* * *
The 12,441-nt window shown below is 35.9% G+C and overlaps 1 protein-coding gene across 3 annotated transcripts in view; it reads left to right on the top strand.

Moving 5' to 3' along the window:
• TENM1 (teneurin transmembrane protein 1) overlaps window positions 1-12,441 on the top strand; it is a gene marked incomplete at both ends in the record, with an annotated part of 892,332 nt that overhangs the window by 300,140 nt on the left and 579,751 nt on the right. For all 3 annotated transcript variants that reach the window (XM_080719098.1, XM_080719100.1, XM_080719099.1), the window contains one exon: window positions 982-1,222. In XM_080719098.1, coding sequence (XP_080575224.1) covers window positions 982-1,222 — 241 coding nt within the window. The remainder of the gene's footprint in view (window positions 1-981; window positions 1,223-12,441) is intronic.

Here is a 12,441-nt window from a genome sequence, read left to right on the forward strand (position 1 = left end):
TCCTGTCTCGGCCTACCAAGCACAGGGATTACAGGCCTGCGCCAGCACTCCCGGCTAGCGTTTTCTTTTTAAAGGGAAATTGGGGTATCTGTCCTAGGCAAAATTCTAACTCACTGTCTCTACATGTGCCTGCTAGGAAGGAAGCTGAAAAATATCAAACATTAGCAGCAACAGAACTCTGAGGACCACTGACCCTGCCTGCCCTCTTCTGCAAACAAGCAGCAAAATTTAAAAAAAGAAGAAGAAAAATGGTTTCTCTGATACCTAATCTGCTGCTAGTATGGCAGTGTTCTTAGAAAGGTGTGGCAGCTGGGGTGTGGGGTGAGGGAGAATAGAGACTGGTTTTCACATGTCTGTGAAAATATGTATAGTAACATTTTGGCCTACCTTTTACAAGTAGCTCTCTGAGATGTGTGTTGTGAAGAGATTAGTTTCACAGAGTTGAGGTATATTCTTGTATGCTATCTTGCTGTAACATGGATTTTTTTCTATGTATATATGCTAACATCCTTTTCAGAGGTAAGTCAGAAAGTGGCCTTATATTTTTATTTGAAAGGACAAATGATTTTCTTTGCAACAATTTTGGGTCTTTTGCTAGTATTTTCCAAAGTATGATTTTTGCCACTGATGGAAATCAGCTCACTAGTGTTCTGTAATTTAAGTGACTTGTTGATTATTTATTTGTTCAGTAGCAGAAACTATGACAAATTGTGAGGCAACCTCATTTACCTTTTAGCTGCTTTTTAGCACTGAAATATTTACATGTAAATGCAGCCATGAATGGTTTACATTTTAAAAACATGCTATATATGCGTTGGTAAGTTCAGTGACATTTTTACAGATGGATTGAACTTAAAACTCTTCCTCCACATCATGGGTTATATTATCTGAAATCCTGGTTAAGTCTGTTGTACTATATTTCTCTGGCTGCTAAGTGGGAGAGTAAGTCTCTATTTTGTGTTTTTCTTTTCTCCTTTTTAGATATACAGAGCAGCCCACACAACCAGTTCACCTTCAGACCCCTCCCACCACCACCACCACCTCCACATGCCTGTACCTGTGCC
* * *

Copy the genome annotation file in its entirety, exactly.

The 12,441-nt window shown below is 35.9% G+C and overlaps 1 protein-coding gene across 3 annotated transcripts in view; it reads left to right on the top strand.

Moving 5' to 3' along the window:
• TENM1 (teneurin transmembrane protein 1) overlaps window positions 1-12,441 on the top strand; it is a gene marked incomplete at both ends in the record, with an annotated part of 892,332 nt that overhangs the window by 300,140 nt on the left and 579,751 nt on the right. For all 3 annotated transcript variants that reach the window (XM_080719098.1, XM_080719100.1, XM_080719099.1), the window contains one exon: window positions 982-1,222. In XM_080719098.1, coding sequence (XP_080575224.1) covers window positions 982-1,222 — 241 coding nt within the window. The remainder of the gene's footprint in view (window positions 1-981; window positions 1,223-12,441) is intronic.

Here is a 12,441-nt window from a genome sequence, read left to right on the forward strand (position 1 = left end):
TCCTGTCTCGGCCTACCAAGCACAGGGATTACAGGCCTGCGCCAGCACTCCCGGCTAGCGTTTTCTTTTTAAAGGGAAATTGGGGTATCTGTCCTAGGCAAAATTCTAACTCACTGTCTCTACATGTGCCTGCTAGGAAGGAAGCTGAAAAATATCAAACATTAGCAGCAACAGAACTCTGAGGACCACTGACCCTGCCTGCCCTCTTCTGCAAACAAGCAGCAAAATTTAAAAAAAGAAGAAGAAAAATGGTTTCTCTGATACCTAATCTGCTGCTAGTATGGCAGTGTTCTTAGAAAGGTGTGGCAGCTGGGGTGTGGGGTGAGGGAGAATAGAGACTGGTTTTCACATGTCTGTGAAAATATGTATAGTAACATTTTGGCCTACCTTTTACAAGTAGCTCTCTGAGATGTGTGTTGTGAAGAGATTAGTTTCACAGAGTTGAGGTATATTCTTGTATGCTATCTTGCTGTAACATGGATTTTTTTCTATGTATATATGCTAACATCCTTTTCAGAGGTAAGTCAGAAAGTGGCCTTATATTTTTATTTGAAAGGACAAATGATTTTCTTTGCAACAATTTTGGGTCTTTTGCTAGTATTTTCCAAAGTATGATTTTTGCCACTGATGGAAATCAGCTCACTAGTGTTCTGTAATTTAAGTGACTTGTTGATTATTTATTTGTTCAGTAGCAGAAACTATGACAAATTGTGAGGCAACCTCATTTACCTTTTAGCTGCTTTTTAGCACTGAAATATTTACATGTAAATGCAGCCATGAATGGTTTACATTTTAAAAACATGCTATATATGCGTTGGTAAGTTCAGTGACATTTTTACAGATGGATTGAACTTAAAACTCTTCCTCCACATCATGGGTTATATTATCTGAAATCCTGGTTAAGTCTGTTGTACTATATTTCTCTGGCTGCTAAGTGGGAGAGTAAGTCTCTATTTTGTGTTTTTCTTTTCTCCTTTTTAGATATACAGAGCAGCCCACACAACCAGTTCACCTTCAGACCCCTCCCACCACCACCACCACCTCCACATGCCTGTACCTGTGCC